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Sold for £38,000

Condition report

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constructed in lacquered and oxidised brass and comprising a 6in. terrestrial globe published by J. Wyld mounted on rotating axis with elliptical true horizon indicator ring, equinox ring and detachable hinged star cage set with gilt star constellations stamped with names as appropriate, the whole mounted on a single swiveling bracket with threaded securing nuts on turned wooden base with inset maker's label inscribed ADAMS'S CŒLOMETER, set in later ebonised wooden display base with glass dome (dome cracked and missing section). The Coelometer -- 20 x 18in. (51 x 45.5cm.)

Literature: Nautical Magazine, November 1874, p.1025-1026.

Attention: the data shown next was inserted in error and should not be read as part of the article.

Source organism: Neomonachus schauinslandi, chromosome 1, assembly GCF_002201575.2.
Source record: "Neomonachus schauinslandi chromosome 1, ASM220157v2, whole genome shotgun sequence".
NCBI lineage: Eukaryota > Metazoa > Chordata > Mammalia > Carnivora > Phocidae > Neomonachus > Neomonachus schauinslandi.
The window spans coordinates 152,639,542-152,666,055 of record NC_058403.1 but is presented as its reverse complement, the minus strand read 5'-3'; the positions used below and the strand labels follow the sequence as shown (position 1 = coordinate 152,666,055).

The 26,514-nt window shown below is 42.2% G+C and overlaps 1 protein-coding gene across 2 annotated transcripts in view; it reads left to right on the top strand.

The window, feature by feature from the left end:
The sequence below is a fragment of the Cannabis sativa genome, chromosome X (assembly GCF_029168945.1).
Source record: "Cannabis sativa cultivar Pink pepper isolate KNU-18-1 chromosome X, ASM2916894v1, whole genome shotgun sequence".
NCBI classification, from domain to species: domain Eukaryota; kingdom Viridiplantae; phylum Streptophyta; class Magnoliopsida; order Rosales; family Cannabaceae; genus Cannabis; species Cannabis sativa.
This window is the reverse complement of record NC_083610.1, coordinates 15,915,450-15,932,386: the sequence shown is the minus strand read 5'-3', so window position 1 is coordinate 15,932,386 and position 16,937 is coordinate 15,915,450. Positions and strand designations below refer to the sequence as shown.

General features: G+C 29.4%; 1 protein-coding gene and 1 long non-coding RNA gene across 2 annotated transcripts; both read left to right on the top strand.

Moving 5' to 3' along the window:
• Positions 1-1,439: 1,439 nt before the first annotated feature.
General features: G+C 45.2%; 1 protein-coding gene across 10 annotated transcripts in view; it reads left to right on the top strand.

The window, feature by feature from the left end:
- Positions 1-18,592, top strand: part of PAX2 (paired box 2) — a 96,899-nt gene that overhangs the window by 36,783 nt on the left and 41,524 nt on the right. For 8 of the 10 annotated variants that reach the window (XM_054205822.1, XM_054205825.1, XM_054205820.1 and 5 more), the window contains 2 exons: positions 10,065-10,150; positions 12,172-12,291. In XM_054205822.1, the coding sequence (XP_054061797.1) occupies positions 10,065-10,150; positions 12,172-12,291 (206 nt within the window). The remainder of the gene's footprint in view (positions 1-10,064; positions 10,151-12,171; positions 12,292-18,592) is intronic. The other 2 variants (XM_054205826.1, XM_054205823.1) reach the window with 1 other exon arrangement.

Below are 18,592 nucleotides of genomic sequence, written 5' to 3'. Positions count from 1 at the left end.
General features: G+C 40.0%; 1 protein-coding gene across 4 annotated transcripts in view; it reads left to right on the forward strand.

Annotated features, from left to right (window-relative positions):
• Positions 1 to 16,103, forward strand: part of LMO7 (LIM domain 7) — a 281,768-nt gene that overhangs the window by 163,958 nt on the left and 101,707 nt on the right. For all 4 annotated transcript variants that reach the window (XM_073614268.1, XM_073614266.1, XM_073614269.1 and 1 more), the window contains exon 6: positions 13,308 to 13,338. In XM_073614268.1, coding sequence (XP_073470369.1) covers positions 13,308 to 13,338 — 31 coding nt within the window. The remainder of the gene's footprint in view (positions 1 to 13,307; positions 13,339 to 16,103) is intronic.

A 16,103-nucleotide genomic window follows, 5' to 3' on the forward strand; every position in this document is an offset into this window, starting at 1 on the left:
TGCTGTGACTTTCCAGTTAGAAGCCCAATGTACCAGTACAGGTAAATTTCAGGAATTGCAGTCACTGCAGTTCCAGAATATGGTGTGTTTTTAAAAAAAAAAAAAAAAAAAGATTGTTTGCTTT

This instrument was designed to instruct and test naval cadets in their navigational proficiency. According to the above-mentioned article W[alter] Marsham Adams (1838-1899) was a former Fellow of New College, Oxford and seems to have been an author on various subjects, and an inventor having sent no less than three to the Vienna World's Fair Exhibition of 1873 of which this was awarded a medal: the Coelometer exhibits in a concrete form all the conceptions which are necessary for nautical astronomy and the relations which exist between them.. In prosecution of this object, it occurred to him to devise an instrument which should illustrate physically the conceptions of celestial latitude and longitude, as well as right ascension and declination. The method of representing the true horizon soon afterwards suggested itself, and subsequently the corrections for dip, parallax and refraction were added. By these means the whole theory of nautical astronomy becomes evident at a glance. The article later mentions that both the Training Ship Conway and the President of the Naval College at Greenwich planned to place orders for examples and that soon every training college, examining department and every ship and school would acquire one - to date this lot is the only example sighted in any public or private collection and it seems likely that the expense of such an instrument compared to traditional techniques thwarted the author's confident prediction.